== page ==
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Thread: Heel lifts on snowshoes

  1. #1
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    Heel lifts on snowshoes

    How important are heel lifts on snowshoes? My feeling is that if it's steep enough to need heel lifts, I should be wearing crampons and have an ice axe in my hand. However, I just bought a new pair of Atlas 1025 snowshoes without the heel lifts. Got a very good price on them brand new so that's not the issue. I won't be using them more than a handful of days, so saving a few bucks seems worth the tradeoff.

    I've had snowshoes before, an earlier pair of the same model, which worked quite well for what I was doing (no serious climbing with them), but am now wondering if I should have spent the extra money for the latest model with the lifts. I did a quick search here and didn't find much, but I'm sure a few of you have opinions on this. Thanks.

  2. #2
    Member Scarpy's Avatar
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    I use them on the steepest ascents and like them. They take a good deal of stress off my calves. I have a pair of Tubbs Flex Alps. They have an aggressive crampon style base. The beauty of them is they work well in snow and on ice so I don't have to do a lot of changing throughout a hike. The only time I've used true crampons is above tree line. The Hillsound trail crampons work well for most conditions below tree line. You gotta love the fact that there are so many great pieces of equipment out there that can handle the conditions! It's a blessing and a curse
    Trail adopter-Franconia Ridge between Liberty Spring and Falling Waters trail.

  3. #3
    Senior Member loanshark's Avatar
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    Spend the extra money and get the shoes with the heel lifts. Worth every penny.
    Who is John Galt?

  4. #4
    Member Adirondack Ladies's Avatar
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    My fellow hikers and I have the MSR Lightening Ascents with the lifts and love them - traction is great on both snow and ice but not a replacement for crampons in some spots. (We also have the hillsound crampons that are great.) As far as the lifts on the snowshoes they help out a lot on long steep snowy ascents but I personally learned the hard way - don't be lazy and not drop them down on the even the short flat stretches between steep spots - your calves will pay in the end. I think the Adirondacks are hard on the MSR's because of the icy summits and many have had problems w/the crampons breaking - MSR is great about repairs though. I do carry some repair gear just in case as to not get stuck high up with a snow shoe you can't use.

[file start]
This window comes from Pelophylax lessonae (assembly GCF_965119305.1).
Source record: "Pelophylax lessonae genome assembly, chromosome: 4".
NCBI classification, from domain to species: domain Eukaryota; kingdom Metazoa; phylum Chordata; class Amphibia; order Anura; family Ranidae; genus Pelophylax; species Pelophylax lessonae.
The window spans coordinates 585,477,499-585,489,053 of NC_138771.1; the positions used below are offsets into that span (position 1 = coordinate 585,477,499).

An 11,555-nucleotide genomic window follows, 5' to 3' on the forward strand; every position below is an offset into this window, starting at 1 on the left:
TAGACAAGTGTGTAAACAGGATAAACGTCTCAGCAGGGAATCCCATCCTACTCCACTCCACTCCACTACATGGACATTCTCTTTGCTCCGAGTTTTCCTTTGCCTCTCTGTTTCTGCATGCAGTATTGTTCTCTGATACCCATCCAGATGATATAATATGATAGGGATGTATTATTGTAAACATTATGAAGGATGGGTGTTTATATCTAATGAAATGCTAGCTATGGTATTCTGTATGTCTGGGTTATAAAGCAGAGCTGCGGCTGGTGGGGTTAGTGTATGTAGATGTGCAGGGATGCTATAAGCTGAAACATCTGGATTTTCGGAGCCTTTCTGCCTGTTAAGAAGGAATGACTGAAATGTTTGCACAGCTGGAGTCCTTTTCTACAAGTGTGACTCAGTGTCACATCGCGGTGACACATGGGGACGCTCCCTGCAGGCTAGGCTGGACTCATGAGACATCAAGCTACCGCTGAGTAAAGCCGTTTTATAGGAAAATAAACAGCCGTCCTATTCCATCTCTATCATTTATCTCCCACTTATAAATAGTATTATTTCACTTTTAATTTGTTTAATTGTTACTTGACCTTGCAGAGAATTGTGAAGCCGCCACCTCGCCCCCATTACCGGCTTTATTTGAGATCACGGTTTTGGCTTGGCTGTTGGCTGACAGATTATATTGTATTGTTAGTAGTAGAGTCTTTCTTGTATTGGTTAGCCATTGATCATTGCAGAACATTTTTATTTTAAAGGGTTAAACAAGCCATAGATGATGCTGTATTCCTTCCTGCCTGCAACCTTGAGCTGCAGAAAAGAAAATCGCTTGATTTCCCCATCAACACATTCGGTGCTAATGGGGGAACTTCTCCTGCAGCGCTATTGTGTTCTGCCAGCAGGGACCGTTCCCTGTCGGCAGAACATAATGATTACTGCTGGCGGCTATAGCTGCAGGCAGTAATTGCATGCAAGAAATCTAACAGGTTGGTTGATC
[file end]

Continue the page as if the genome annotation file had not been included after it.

5. #5
    Senior Member Tom Rankin's Avatar
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    Just make sure to have a repair kit, and make sure to put them down when going downhill!
    Tom Rankin
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  6. #6
    Senior Member marty's Avatar
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    Quote Originally Posted by loanshark View Post
    Spend the extra money and get the shoes with the heel lifts. Worth every penny.
    Completely agree!
    Mr. Tembo is on his way up the hill
    With only this song to tell you how he feels
    But to get there he will need a helping hand
    It's where he is now but it wasn't what he planned


    Artist: Damon Albarn
    Year: 2014

  7. #7
    Senior Member Jay H's Avatar
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    I have tried a pair of LAs with them and I don't find them that useful for me, I hate stopping to pull them up or down, takes me out of my groove and they make the Lightning Ascents even heavier than w/o them. However, I don't agree that needing them means you should be using crampons... there are a few steep ascents where it is not vertical and no possible chance of a serious fall that wouldn't be self-arrested by a tree...

    If you're not worried about cost, weight or any of them above, go for it. Or perhaps try out one with them and see if you like 'em.

    Jay
    You must go and you must ramble
    Through every briar and bramble
    Till your life is in a shambles
    Maybe then you will know
    -"You Must Go" - John Hiatt

  8. #8
    Member Rainman's Avatar
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    I find the heel lifts not only make things easier on the lower leg, they also provide more pressure on the cleats at the tail of the shoe, thereby providing more traction while climbing steeply. I would highly reccommend them.